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DoD Inspector General to Investigate Decision to Locate US Space Command Headquarters n Huntsville

by Douglas Messier
Managing Editor

The Pentagon’s Office of Inspector General has announced an investigation into the U.S. Air Force’s controversial decision to locate U.S. Space Command’s headquarters at the Redstone Arsenal in Huntsville, Ala.

In a letter to the U.S. Air Force secretary, the office said it would investigate whether the decision process:

  • “complied with DoD and Air Force policies during the location selection process;
  • used objective and relevant scoring factors to rank the six candidate locations; and
  • calculated the cost and other scoring factors accurately and consistently among the six candidate locations.”
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Colorado Congressional Delegation Wants Biden to Suspend U.S. Space Command Move to Huntsville

by Douglas Messier
Managing Editor

Colorado’s nine-member Congressional delegation has asked President Joe Biden to suspend the move of the U.S. Space Command from Colorado Springs to Huntsville, Ala., until the administration conducts a full review of a decision made during the waning days of the Trump Administration.

“This move undermines our ability to respond to the threats in space and is disruptive to the current mission. Additionally, significant evidence exists that the process was neither fair nor impartial and that President [Donald] Trump’s political considerations influenced the final decision,” the delegation said in a Jan. 26 letter to the president.

The U.S. Air Force announced the move of the U.S. Space Command from Peterson Air Force Base in Colorado Springs to the Redstone Arsenal in Huntsville on Jan. 13, one week before Trump left office and a week after Congress certified the election of Democrat Joe Biden.

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Report on Commerce Department’s Space Accomplishments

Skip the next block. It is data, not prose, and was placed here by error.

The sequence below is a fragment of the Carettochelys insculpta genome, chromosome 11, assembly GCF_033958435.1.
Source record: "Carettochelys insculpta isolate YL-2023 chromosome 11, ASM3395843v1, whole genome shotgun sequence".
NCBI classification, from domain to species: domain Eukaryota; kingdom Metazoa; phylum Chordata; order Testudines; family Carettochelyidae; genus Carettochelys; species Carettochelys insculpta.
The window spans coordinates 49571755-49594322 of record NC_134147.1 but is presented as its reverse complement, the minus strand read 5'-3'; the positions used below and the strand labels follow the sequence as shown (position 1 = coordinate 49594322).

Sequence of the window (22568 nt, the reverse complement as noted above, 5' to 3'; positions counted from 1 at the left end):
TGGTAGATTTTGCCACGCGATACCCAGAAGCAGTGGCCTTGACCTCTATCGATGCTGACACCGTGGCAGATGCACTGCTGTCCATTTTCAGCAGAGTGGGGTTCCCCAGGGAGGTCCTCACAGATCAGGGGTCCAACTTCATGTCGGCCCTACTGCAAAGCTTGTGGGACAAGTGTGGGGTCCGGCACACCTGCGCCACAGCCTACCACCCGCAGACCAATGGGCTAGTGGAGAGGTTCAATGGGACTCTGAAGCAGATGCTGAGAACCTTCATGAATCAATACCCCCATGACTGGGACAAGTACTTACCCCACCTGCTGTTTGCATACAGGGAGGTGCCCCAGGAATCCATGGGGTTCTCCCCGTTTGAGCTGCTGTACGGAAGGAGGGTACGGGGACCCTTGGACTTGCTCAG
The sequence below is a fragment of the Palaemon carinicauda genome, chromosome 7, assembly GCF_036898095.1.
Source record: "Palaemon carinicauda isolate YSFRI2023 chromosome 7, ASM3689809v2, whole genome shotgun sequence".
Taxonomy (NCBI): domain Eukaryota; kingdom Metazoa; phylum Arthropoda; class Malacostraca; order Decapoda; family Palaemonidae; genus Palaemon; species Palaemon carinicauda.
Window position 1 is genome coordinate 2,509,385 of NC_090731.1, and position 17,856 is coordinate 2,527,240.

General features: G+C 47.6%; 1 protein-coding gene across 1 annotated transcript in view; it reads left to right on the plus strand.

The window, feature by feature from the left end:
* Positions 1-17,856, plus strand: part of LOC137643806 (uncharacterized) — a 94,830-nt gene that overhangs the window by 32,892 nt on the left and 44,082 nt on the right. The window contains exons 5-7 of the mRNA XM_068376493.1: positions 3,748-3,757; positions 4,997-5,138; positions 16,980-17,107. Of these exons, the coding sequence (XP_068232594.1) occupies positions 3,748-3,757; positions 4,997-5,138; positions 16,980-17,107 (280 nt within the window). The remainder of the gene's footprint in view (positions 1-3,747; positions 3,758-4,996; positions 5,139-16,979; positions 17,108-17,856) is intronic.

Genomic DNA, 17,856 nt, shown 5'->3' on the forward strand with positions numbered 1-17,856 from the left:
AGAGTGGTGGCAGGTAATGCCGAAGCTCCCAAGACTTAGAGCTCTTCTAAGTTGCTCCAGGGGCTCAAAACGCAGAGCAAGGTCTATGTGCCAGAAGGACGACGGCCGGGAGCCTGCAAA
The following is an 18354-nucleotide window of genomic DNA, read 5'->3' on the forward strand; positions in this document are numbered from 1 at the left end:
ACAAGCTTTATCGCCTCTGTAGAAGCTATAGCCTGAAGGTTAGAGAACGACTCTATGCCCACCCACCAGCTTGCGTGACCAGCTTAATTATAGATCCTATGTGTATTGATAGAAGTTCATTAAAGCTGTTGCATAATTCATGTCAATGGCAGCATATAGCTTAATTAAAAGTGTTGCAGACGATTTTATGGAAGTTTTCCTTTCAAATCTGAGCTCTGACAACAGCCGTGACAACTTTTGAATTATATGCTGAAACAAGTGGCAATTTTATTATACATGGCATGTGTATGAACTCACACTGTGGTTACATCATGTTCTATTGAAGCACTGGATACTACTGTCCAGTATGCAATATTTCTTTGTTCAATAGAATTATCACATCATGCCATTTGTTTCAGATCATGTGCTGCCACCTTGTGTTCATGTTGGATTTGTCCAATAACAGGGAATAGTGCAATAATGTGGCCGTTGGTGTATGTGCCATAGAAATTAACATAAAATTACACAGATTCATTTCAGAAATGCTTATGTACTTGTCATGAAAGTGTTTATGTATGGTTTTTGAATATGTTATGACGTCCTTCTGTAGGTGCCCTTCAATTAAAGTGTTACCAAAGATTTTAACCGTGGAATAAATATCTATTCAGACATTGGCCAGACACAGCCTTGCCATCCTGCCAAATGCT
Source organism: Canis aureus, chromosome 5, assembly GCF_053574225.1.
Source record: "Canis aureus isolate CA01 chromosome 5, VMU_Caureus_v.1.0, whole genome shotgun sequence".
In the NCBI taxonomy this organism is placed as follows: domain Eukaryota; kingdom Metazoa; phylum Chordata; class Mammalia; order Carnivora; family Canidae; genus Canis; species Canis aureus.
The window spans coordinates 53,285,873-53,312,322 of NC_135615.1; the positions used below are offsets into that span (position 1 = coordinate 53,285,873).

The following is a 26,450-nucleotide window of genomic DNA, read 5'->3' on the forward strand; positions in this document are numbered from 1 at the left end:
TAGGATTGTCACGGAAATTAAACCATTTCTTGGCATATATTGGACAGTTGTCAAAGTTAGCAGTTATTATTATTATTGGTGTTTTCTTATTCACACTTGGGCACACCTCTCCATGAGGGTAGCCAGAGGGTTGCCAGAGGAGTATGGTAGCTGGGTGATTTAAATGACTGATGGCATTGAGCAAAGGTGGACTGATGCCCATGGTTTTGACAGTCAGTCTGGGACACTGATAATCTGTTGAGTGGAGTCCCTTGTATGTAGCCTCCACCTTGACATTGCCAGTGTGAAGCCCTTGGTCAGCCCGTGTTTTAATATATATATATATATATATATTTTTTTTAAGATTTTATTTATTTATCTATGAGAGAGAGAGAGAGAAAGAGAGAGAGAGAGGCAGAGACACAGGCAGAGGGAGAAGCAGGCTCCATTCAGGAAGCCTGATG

WASHINGTON (Commerce Department PR) — The Office of Space Commerce published a report on the Commerce Department’s space commerce accomplishments under Secretary Wilbur Ross and the Trump Administration.

The report recaps the Department’s success in achieving its strategic objective to expand commercial space activities through a host of actions. The text of the report is below.

Department of Commerce Accomplishments Space and Space Commerce

Under the leadership of Secretary Wilbur Ross, the Department of Commerce emphasized the importance of space and space commerce to U.S. national and economic security, prosperity, and the growing role of the Department in this area. Strategic Objective 1.1 of the Secretary’s Strategic Plan for 2018-2022 was to increase U.S. commercial space activities; the Department’s efforts to improve space situational awareness were Agency Priority Goals in FY2020 and FY2021.

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U.S. Government Releases Orbital Debris R&D Plan

This GIF is part of a longer animation showing different types of space debris objects and different debris sizes in orbit around Earth. For debris objects bigger than 10 cm the data comes from the US Space Surveillance Catalogue. The information about debris objects smaller than 10 cm is based on a statistical model from ESA. (Credit: ESA)

by Douglas Messier
Managing Editor

In its waning days, the Trump Administration released the National Orbital Debris Research and Development Plan, which is designed to guide federal R&D efforts aimed at limiting, tracking, characterizing and remediating debris in Earth orbit.

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Memo on Space Policy Directive 7: U.S. Space-Based Positioning, Navigation, and Timing Policy

Global Positioning System (Credit: DOT&E)

January 15, 2021

MEMORANDUM

SUBJECT: Space Policy Directive 7, The United States Space-Based Positioning, Navigation, and Timing Policy

This Space Policy Directive establishes implementation actions and guidance for United States space-based positioning, navigation, and timing (PNT) programs and activities for United States national and homeland security, civil, commercial, and scientific purposes. This policy complements the guidance set forth in Executive Order 13905 of February 12, 2020 (Strengthening National Resilience through Responsible Use of Positioning, Navigation, and Timing Services), and the intersector guidance for Global Navigation Satellite Systems (GNSS) included in the December 9, 2020, National Space Policy. This policy supersedes National Security Presidential Directive-39 (NSPD-39) of December 15, 2004 (United States Space-Based Positioning, Navigation, and Timing Policy).

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Statement from the Press Secretary Regarding Small Modular Reactors for National Defense and Space Exploration

Credit: Matt Wade